Year of Award


Document Type


Degree Type

Doctor of Philosophy (PhD)

Degree Name

Forest and Conservation Science

Department or School/College

College of Forestry and Conservation

Committee Chair

Woodam Chung

Commitee Members

Carl Seielstad, David Affleck, Mark Kayll, Jesse Johnson


fire modeling, harvesting, LiDAR, skid-trail network, thinning, tree-growth


University of Montana


High-intensity wildfires have resulted in large financial, social, and environmental costs in the western U.S. This trend is not expected to decline soon, as there are millions of overstocked hectares at medium to high risk of catastrophic wildfires. Thinning is being widely used to restore different types of overstocked forest stands. Typically, thinning prescriptions are derived from average stand attributes and applied to landscapes containing a large number of stands. Stand-level thinning prescriptions have thus limitations when applied for reducing the risk of high-intensity wildfires. They use indicators of crown fire potential (e.g., canopy base height and canopy bulk density) that ignore variability of fuels within stands, location of individual cut- and leave-trees after treatments, and the temporal effects of these prescriptions for reducing crown fire potential over time. To address the limitations of current stand-level thinning prescriptions, a computerized approach to optimize individual tree removal and produce site-specific thinning prescriptions was designed. Based on stem maps and tree attributes derived from light detection and technology (LiDAR), the approach predicts individual tree growth over time, quantifies tree-level fuel connectivity, and estimates skidding costs for individual trees. The approach then selects the spatial combination of cut-trees that most efficiently reduces crown fire potential over time while ensuring cost efficiency of the thinning treatment.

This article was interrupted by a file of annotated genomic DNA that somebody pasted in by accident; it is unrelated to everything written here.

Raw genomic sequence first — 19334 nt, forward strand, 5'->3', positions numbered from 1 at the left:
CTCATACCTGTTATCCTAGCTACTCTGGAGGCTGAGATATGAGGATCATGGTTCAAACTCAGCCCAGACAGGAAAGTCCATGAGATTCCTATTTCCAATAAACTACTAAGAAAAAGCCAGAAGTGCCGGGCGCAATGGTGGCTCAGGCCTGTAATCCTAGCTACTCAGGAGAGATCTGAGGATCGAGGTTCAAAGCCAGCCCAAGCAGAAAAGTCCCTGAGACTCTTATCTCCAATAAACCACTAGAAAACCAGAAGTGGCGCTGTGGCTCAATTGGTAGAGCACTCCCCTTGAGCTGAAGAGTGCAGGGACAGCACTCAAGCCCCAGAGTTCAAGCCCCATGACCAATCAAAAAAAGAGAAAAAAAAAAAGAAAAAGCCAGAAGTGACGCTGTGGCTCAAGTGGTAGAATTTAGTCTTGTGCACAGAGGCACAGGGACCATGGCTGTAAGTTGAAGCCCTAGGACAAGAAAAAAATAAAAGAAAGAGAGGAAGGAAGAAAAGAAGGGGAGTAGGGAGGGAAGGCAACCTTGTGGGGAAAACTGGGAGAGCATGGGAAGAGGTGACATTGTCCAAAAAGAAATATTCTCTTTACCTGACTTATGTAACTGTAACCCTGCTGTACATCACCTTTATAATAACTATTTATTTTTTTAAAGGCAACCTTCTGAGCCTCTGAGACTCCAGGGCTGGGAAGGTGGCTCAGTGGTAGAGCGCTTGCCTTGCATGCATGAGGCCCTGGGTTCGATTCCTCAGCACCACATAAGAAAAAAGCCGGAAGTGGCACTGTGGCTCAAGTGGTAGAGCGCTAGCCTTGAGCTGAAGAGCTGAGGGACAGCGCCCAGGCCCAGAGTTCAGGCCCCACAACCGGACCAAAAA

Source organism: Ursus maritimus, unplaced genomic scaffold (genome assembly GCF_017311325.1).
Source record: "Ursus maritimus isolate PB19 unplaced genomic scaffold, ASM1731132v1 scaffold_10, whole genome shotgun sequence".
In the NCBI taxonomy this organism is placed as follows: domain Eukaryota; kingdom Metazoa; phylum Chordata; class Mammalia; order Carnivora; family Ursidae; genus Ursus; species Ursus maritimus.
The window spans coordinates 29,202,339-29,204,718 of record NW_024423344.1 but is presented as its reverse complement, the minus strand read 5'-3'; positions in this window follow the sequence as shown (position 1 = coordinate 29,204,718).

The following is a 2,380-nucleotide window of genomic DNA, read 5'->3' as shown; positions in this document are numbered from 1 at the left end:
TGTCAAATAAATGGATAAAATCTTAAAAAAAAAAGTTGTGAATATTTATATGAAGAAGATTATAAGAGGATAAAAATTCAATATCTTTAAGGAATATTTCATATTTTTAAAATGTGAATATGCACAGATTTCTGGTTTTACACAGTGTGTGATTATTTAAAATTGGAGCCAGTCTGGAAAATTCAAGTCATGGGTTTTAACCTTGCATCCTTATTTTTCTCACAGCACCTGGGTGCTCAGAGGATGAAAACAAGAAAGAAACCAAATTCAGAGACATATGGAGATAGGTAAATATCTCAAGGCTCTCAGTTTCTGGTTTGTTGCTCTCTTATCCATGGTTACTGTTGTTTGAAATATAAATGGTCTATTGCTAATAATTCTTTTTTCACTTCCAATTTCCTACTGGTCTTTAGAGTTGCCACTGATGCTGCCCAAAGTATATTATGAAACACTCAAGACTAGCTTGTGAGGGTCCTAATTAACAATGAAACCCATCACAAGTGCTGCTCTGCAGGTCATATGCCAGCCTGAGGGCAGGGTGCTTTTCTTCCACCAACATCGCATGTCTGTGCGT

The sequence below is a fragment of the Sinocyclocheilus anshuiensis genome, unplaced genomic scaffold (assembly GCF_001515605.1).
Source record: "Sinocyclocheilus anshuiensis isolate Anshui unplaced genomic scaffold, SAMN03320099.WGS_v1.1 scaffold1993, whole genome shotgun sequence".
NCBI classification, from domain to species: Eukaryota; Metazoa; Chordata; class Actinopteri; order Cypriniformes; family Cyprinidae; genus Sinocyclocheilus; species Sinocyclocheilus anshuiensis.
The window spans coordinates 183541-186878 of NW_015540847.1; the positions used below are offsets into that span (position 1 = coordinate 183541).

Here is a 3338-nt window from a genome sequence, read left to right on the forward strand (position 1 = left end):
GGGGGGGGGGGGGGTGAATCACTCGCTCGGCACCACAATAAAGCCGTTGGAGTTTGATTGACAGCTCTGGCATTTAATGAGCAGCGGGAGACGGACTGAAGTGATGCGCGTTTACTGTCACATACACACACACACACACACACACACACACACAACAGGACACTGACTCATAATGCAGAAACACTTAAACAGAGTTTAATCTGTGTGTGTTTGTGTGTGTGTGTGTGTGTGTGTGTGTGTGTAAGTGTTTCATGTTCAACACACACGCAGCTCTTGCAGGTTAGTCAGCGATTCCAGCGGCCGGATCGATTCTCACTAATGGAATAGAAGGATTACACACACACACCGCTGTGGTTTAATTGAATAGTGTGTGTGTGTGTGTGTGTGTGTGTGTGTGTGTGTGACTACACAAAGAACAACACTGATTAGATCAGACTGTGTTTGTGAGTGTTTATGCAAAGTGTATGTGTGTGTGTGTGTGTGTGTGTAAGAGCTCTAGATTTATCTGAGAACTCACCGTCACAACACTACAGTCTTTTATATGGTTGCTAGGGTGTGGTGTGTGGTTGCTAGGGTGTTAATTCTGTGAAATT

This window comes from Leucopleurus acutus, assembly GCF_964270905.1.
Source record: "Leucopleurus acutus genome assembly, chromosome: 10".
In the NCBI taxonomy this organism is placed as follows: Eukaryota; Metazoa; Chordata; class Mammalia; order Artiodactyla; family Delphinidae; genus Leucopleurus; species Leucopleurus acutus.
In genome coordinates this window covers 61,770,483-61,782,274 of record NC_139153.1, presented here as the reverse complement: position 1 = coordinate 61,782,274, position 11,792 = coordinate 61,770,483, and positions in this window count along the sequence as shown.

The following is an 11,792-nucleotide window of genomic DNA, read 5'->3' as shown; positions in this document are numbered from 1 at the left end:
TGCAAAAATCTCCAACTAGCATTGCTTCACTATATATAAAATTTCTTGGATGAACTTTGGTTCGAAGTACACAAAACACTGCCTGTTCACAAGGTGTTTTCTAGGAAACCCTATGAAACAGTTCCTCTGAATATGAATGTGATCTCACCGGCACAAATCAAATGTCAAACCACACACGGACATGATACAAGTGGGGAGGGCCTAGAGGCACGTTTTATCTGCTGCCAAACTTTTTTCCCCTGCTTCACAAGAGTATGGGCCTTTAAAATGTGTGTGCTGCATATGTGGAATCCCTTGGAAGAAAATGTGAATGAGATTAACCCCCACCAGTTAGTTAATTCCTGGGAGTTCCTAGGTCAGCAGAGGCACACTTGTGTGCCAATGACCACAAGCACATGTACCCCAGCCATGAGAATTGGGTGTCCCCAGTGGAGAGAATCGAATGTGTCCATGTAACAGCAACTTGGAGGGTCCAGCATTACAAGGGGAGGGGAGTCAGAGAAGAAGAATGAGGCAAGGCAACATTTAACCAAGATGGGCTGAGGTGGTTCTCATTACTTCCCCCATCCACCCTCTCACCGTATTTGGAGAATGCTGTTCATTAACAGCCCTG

© Copyright 2010 Marco A. Contreras